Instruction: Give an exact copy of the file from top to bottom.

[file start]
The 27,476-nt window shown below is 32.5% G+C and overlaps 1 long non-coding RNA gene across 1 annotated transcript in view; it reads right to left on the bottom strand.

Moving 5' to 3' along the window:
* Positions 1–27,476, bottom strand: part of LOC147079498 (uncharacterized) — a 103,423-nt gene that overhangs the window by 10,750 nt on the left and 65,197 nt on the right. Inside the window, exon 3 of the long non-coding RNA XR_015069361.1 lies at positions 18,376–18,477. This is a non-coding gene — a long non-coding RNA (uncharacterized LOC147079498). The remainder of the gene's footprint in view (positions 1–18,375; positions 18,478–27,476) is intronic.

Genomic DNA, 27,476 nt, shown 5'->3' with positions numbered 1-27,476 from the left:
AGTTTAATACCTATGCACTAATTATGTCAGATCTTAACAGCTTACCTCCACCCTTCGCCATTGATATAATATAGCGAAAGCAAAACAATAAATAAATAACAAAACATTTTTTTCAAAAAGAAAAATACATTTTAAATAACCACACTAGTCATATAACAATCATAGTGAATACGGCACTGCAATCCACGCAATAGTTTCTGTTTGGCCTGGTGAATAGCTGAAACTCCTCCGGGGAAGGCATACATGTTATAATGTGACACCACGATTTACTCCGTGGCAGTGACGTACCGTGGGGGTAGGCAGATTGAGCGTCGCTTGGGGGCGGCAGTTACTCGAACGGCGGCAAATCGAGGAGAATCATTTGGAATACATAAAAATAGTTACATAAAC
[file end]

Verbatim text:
The 27,476-nt window shown below is 32.5% G+C and overlaps 1 long non-coding RNA gene across 1 annotated transcript in view; it reads right to left on the bottom strand.

Moving 5' to 3' along the window:
* Positions 1–27,476, bottom strand: part of LOC147079498 (uncharacterized) — a 103,423-nt gene that overhangs the window by 10,750 nt on the left and 65,197 nt on the right. Inside the window, exon 3 of the long non-coding RNA XR_015069361.1 lies at positions 18,376–18,477. This is a non-coding gene — a long non-coding RNA (uncharacterized LOC147079498). The remainder of the gene's footprint in view (positions 1–18,375; positions 18,478–27,476) is intronic.

Genomic DNA, 27,476 nt, shown 5'->3' with positions numbered 1-27,476 from the left:
AGTTTAATACCTATGCACTAATTATGTCAGATCTTAACAGCTTACCTCCACCCTTCGCCATTGATATAATATAGCGAAAGCAAAACAATAAATAAATAACAAAACATTTTTTTCAAAAAGAAAAATACATTTTAAATAACCACACTAGTCATATAACAATCATAGTGAATACGGCACTGCAATCCACGCAATAGTTTCTGTTTGGCCTGGTGAATAGCTGAAACTCCTCCGGGGAAGGCATACATGTTATAATGTGACACCACGATTTACTCCGTGGCAGTGACGTACCGTGGGGGTAGGCAGATTGAGCGTCGCTTGGGGGCGGCAGTTACTCGAACGGCGGCAAATCGAGGAGAATCATTTGGAATACATAAAAATAGTTACATAAAC